Revitalizing Purpose: Q&A with Elcin Barker Ergun

Sustainable LeadershipEnvironmental, Social, and GovernanceLeadershipHealthcareExecutive Search
記事アイコン Podcast
Dana Krueger
1月 21, 2021
18 記事アイコン
Sustainable LeadershipEnvironmental, Social, and GovernanceLeadershipHealthcareExecutive Search
Menarini CEO Elcin Barker Ergun discusses latest leadership trends in the biopharma and healthcare industry and how her firm managed COVID-19.

RRA Healthcare interview series “Healthcare Leading Forward: Sustainable Leadership in Action,” January 2021


Elcin Barker Ergun is CEO of the Menarini Group, a global biopharma company based in Florence, Italy. She joined Menarini as the Group CEO in 2019 with over three decades of leadership experience, including Merck and GlaxoSmithKline. During that time, she has held commercial, finance, and innovation leadership roles around the globe. 

Recently, Elcin spoke with Alessandra Abate, Managing Director and Leader of the Global Biotech and Pharmaceuticals Practice and Dana Krueger, Managing Director and Global Healthcare Sector Leader for Russell Reynolds Associates. She shared how Menarini has leveraged its strengths and revitalized its commitment to purpose during the COVID-19 pandemic.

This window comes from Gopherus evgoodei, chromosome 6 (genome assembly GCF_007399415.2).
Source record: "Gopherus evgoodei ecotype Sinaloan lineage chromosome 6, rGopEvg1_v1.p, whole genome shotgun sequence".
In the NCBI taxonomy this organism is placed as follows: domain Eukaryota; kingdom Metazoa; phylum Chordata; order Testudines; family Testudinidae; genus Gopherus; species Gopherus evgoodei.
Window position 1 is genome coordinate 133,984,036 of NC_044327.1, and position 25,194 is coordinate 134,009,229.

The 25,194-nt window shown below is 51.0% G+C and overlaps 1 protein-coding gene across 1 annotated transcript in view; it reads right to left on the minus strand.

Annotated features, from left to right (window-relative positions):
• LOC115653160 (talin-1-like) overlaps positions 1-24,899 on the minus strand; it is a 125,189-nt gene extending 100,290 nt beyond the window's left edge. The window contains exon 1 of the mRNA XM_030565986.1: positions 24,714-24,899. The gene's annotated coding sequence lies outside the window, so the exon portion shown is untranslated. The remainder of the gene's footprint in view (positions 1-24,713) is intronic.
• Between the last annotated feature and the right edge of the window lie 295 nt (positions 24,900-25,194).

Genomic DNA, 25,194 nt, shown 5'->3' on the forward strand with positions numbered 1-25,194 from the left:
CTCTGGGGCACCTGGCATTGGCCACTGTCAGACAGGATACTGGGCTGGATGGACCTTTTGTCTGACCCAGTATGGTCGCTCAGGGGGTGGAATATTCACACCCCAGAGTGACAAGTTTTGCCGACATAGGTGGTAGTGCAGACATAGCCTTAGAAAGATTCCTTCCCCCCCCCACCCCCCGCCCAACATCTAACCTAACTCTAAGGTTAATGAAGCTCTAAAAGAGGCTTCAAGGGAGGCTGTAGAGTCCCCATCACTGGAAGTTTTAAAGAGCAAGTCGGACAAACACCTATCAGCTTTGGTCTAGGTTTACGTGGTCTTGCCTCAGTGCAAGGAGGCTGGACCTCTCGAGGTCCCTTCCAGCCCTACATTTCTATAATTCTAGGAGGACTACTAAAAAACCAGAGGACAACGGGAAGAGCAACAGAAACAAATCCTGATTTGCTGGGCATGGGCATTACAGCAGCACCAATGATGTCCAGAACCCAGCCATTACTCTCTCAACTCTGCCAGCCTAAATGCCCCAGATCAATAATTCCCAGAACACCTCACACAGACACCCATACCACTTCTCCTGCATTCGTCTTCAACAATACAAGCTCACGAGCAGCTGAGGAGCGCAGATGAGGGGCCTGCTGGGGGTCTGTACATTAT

The interview presented below has been edited and abridged for clarity.

Alessandra Abate

Thank you for being here with us, Elcin. Our topic today is sustainability and purpose. We are ten months into a new era in which COVID-19 has triggered a lot of thinking on these issues, particularly in the healthcare industry and among healthcare leaders. With that, we are curious to hear how you are talking and thinking about purpose and sustainability within Menarini.

Elcin Barker Ergun

Thank you very much, Alessandra. Indeed, it has been a little over a year in Menarini, and it has been an interesting time with COVID-19, which was certainly an unexpected global health challenge. But in a way, it has also been a very good time of revitalizing purpose in the pharmaceutical industry. I have never been prouder to be a member of the pharmaceutical industry and am privileged to have the chance to lead during these difficult times. All of us united very quickly, both across different companies as well as within each of the organizations, and have been trying to adjust as needed in the business, while also trying to keep our people safe, which was of course the most important priority when the crisis hit. Immediately after that, we had to be extremely responsible, recognizing that we are part of the solution.